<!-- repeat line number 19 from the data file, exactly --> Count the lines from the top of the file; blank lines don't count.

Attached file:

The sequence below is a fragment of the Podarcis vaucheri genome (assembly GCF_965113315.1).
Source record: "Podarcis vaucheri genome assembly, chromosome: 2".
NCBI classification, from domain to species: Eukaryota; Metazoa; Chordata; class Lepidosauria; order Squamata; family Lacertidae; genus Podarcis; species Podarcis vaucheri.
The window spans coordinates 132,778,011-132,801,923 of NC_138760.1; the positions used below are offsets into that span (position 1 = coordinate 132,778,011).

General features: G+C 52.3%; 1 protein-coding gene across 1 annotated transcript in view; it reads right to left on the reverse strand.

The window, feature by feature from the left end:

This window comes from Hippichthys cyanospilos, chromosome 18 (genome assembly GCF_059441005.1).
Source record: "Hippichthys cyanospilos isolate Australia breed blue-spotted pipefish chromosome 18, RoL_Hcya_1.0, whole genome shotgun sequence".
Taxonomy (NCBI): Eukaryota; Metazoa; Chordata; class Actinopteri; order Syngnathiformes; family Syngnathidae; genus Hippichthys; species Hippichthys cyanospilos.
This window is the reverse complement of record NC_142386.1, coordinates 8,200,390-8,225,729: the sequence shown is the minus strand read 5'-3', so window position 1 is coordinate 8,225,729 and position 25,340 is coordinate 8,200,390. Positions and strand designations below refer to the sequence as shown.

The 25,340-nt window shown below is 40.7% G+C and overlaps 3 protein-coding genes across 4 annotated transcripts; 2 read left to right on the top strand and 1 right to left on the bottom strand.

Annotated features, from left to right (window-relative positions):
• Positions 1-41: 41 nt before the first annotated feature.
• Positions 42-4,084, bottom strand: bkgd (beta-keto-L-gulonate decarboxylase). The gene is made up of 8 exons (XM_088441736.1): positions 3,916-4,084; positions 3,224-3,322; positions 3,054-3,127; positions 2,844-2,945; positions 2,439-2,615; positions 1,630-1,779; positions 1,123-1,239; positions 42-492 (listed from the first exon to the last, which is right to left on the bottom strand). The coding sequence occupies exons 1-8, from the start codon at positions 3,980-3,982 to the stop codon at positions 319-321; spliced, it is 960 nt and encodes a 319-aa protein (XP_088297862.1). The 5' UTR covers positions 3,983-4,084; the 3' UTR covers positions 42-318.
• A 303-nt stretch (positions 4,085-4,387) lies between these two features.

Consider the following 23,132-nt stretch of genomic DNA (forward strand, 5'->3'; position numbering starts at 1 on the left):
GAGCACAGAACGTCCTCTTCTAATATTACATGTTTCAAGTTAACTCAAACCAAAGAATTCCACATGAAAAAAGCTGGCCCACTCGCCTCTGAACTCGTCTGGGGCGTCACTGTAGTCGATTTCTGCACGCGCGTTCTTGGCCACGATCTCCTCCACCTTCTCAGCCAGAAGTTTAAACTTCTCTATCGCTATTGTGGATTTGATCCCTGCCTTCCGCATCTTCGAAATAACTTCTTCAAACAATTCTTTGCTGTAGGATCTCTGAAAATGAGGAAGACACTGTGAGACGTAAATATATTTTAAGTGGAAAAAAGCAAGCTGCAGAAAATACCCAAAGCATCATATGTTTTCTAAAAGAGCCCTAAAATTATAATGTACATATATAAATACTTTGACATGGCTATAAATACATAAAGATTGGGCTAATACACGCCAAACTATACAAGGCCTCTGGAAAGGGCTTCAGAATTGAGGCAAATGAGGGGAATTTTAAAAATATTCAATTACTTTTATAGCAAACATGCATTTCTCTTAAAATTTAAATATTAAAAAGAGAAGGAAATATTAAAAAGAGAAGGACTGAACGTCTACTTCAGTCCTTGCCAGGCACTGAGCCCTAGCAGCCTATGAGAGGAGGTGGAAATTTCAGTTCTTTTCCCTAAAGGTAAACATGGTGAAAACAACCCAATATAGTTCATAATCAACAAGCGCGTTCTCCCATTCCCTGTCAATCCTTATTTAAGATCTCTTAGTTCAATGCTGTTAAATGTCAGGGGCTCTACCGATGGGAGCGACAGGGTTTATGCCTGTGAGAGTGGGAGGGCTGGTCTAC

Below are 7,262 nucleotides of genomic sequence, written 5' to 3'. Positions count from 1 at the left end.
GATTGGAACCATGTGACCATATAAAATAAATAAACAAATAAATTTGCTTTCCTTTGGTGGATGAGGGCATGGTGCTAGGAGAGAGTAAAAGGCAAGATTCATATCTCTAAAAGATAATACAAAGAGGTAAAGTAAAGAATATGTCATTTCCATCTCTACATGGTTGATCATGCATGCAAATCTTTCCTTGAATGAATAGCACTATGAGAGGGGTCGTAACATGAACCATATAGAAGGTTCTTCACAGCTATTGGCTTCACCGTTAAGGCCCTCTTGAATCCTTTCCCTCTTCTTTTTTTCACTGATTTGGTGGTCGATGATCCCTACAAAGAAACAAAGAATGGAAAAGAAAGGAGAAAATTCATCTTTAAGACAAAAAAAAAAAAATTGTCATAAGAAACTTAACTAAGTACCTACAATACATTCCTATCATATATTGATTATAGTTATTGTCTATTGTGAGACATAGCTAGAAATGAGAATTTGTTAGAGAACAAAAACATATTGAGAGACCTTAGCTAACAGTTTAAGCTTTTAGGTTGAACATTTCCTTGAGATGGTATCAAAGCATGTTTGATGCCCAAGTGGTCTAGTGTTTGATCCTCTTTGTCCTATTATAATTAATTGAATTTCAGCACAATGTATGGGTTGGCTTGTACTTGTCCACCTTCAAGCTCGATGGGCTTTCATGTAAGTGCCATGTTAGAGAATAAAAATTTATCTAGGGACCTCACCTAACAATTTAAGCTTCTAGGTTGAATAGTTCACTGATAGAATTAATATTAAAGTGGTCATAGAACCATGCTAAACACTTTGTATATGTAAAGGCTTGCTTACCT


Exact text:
GATTGGAACCATGTGACCATATAAAATAAATAAACAAATAAATTTGCTTTCCTTTGGTGGATGAGGGCATGGTGCTAGGAGAGAGTAAAAGGCAAGATTCATATCTCTAAAAGATAATACAAAGAGGTAAAGTAAAGAATATGTCATTTCCATCTCTACATGGTTGATCATGCATGCAAATCTTTCCTTGAATGAATAGCACTATGAGAGGGGTCGTAACATGAACCATATAGAAGGTTCTTCACAGCTATTGGCTTCACCGTTAAGGCCCTCTTGAATCCTTTCCCTCTTCTTTTTTTCACTGATTTGGTGGTCGATGATCCCTACAAAGAAACAAAGAATGGAAAAGAAAGGAGAAAATTCATCTTTAAGACAAAAAAAAAAAAATTGTCATAAGAAACTTAACTAAGTACCTACAATACATTCCTATCATATATTGATTATAGTTATTGTCTATTGTGAGACATAGCTAGAAATGAGAATTTGTTAGAGAACAAAAACATATTGAGAGACCTTAGCTAACAGTTTAAGCTTTTAGGTTGAACATTTCCTTGAGATGGTATCAAAGCATGTTTGATGCCCAAGTGGTCTAGTGTTTGATCCTCTTTGTCCTATTATAATTAATTGAATTTCAGCACAATGTATGGGTTGGCTTGTACTTGTCCACCTTCAAGCTCGATGGGCTTTCATGTAAGTGCCATGTTAGAGAATAAAAATTTATCTAGGGACCTCACCTAACAATTTAAGCTTCTAGGTTGAATAGTTCACTGATAGAATTAATATTAAAGTGGTCATAGAACCATGCTAAACACTTTGTATATGTAAAGGCTTGCTTACCT